Moisture Removal Products Brattleboro VT
Green Builder, Energy Audits, Insulation, Weatherization
Prices and/or Promotions
BPI Certified, Efficiency Vermont Approved Contractor
Moisture Problems at Home
Excessive moisture should be high on every homeowner's list of concerns. The persistent problems caused by moisture are serious, and they are on the rise. They can exist in older houses and newer houses, although a variety of factors can make the situation worse in newer homes.
Moisture problems run the gamut from some condensation on windows and walls to more serious issues such as leaks through roofs and walls, wet basements and standing water in crawlspaces. Oversized cooling equipment that does not remove enough moisture also is a concern. In addition, some moisture problems, like condensation in walls, are out of sight.
These problems may damage your home and also may affect the health and well being of its occupants, particularly children and elderly people. It's no wonder that APA" The Engineered Wood Association, a nonprofit trade organization, calls moisture in the home the silent troublemaker.
Managing the Problem
Photos Courtesy Stacy Cramp
Every year, homeowners spend millions of dollars attempting to fix or prevent moisture-related problems, but too often their efforts don't fix the problems, says Anton TenWolde of the Forest Products Laboratory in Madison, Wis., which is part of the U.S. Department of Agriculture Forest Service. In some cases, these efforts actually make matters worse.
Even building codes, which provide guidelines for well-built houses, often are ineffective in dealing with the problem. Moisture is one area where current building codes get it wrong, TenWolde says, especially when they apply standards [to such diverse locales as] northern Maine, Minnesota, Florida and Texas.
According to APA, homes are designed and built to control moisture through such design features as overhangs, gutters and flashing. Modern homes, however, often are built with numerous hips, slopes, angles, corners and other features that make them more susceptible to moisture infiltration. In addition, the same airtightness that improves energy efficiency often exacerbates moisture-related problems such as interior condensation.
Awareness is the first step in solving any moisture problem; an adequate management strategy is next. There is wide agreement that successful management of moisture is essential for houses to be durable, safe and energy efficient, says David J. Dacquisto of Newport Partners LLC, which prepared a report on moisture for the Partnership for Advancing Technology in Housing, a public-private initiative involving the U.S. Department of Housing and Urban Development (HUD) and a wide range of private organizations.
There is a variety of public and private organizations performing research on moisture, Dacquisto says. One goal is to develop reliable documentation on the nature, frequency, severity and effects of moisture problems in houses. This is important because there is a frustrating lack of data on how common different types of moisture problems in housing are, or how they relate to design and occupant variables, the age of houses and their geographic location, Dacquisto explains. A second goal is to improve scientific understanding of the relationship between moisture in homes and the health of a home's occupants, Dacquisto says.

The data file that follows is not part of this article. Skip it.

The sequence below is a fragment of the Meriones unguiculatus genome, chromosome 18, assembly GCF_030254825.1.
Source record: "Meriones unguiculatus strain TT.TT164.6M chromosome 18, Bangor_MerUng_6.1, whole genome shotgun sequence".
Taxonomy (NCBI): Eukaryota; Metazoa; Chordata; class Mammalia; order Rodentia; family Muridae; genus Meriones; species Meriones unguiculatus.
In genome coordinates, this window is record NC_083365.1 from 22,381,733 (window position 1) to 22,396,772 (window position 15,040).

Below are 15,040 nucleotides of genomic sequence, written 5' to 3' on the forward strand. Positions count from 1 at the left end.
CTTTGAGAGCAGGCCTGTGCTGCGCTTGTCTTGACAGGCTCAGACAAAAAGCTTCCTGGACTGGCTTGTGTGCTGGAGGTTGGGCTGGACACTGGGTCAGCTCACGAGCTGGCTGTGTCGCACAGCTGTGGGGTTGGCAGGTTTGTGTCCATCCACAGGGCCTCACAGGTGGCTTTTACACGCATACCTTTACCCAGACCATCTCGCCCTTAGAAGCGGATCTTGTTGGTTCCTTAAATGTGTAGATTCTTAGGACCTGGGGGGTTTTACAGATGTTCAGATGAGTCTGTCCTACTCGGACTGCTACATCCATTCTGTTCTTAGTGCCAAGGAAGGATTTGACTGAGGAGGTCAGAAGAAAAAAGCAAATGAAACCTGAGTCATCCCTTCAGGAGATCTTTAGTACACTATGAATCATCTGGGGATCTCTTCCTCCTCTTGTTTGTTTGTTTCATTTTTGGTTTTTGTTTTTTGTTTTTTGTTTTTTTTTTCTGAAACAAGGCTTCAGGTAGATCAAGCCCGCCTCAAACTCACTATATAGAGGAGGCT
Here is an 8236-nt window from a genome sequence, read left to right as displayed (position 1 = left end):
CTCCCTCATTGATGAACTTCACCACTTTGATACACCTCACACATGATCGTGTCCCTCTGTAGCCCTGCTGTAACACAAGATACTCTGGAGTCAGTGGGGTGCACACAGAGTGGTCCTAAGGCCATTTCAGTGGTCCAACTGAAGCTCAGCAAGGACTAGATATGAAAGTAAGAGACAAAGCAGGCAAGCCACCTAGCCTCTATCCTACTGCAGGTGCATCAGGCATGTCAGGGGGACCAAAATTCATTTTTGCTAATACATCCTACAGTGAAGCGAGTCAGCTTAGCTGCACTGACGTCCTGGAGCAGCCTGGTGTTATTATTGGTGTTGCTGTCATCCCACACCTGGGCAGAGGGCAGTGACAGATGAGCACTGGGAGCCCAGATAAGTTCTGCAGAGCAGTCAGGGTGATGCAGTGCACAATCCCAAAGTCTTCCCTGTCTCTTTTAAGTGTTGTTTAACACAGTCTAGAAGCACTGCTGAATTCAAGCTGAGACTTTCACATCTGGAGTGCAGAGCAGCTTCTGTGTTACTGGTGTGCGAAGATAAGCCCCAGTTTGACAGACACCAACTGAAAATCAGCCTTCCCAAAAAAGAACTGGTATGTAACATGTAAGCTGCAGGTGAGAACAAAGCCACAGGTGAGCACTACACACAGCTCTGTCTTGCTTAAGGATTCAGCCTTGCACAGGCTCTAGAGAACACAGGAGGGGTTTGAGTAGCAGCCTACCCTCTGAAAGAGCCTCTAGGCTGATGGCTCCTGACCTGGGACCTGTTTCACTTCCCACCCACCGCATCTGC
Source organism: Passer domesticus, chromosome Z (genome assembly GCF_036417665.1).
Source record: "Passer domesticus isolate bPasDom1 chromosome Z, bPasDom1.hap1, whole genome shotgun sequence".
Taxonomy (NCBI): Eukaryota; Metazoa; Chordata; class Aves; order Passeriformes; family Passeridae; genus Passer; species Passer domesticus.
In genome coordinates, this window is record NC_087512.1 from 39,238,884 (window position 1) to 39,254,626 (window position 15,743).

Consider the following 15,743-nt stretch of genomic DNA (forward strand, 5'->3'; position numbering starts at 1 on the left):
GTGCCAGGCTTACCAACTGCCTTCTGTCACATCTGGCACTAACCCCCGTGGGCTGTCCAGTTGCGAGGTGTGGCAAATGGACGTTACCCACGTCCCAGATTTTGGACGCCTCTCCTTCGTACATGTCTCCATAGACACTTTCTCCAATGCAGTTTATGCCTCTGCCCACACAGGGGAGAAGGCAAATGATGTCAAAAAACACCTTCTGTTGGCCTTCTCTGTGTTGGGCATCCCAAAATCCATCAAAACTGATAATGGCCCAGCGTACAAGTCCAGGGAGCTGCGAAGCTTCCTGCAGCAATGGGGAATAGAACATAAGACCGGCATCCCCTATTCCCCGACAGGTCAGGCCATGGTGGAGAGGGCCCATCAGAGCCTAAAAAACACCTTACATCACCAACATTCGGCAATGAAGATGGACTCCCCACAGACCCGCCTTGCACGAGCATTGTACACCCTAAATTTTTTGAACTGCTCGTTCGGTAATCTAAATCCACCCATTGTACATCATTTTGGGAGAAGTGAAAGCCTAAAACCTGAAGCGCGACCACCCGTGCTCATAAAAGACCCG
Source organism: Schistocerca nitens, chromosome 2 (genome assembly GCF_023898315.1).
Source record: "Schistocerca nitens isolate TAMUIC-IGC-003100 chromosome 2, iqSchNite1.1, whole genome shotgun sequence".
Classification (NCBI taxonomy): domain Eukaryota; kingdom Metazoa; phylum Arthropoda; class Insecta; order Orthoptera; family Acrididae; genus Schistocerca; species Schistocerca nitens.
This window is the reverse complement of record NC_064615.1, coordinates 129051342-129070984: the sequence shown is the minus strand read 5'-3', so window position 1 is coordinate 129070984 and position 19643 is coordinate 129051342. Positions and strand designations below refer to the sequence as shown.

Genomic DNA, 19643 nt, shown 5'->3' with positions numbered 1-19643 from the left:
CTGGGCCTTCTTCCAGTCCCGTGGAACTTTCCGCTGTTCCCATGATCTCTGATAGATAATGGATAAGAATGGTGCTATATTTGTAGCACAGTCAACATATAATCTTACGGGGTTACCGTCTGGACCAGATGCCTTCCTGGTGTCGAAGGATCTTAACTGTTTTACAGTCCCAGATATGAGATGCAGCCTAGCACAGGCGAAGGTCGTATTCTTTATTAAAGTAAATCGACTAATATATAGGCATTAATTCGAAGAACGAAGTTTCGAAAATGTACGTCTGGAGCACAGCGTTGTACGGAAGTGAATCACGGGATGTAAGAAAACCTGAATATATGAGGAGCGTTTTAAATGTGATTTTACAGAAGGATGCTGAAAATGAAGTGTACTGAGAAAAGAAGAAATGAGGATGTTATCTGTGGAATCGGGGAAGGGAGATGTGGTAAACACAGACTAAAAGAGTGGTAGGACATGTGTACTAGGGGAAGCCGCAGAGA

Guidelines for Moisture Control
While research is being conducted, homeowners can take a number of steps to address moisture-related problems in the home. APA provides the following guidelines, which homeowners can follow to protect their homes from the damage caused by moisture.
Site layout, foundations and
basements Foundations and basements can be major sources of mold growth from moisture. To reduce moisture in foundations and basements, homeowners can:
Controlling moisture in walls Walls are exposed to weather and often are subjected to moisture that intrudes past the cladding and into the wall system. Although moisture during construction eventually dries, the elevated moisture trapped in wall cavities can promote mold growth.
After construction, walls are prone to leaking around windows, doors and other penetrations. In addition, air leakage into the wall cavity may condense on cooler wall surfaces, trapping moisture in the wall cavity. During the construction phase, homeowners can specify the following steps to reduce moisture in walls:
Controlling moisture in roofs Roofs are exposed to moisture from leaks and from condensation in the attic. To reduce moisture in the roof system, homeowners can take the following steps:
Controlling moisture generated after occupancy Many sources of occupancy moisture can elevate interior humidity and cause mold to grow. This moisture can become a problem if it is allowed to accumulate as a result of improper ventilation or moisture control. Homeowners can follow these tips to minimize moisture buildup that can result in mold growth:
Moisture is the silent troublemaker in the home. By understanding the problem, you can take the necessary steps to deal with it effectively and minimize its potential to damage your home and affect the health of you and your family.
Dan McLeister is a freelance writer based in Carol Stream, Ill. He has been writing about home building and construction for 28 years.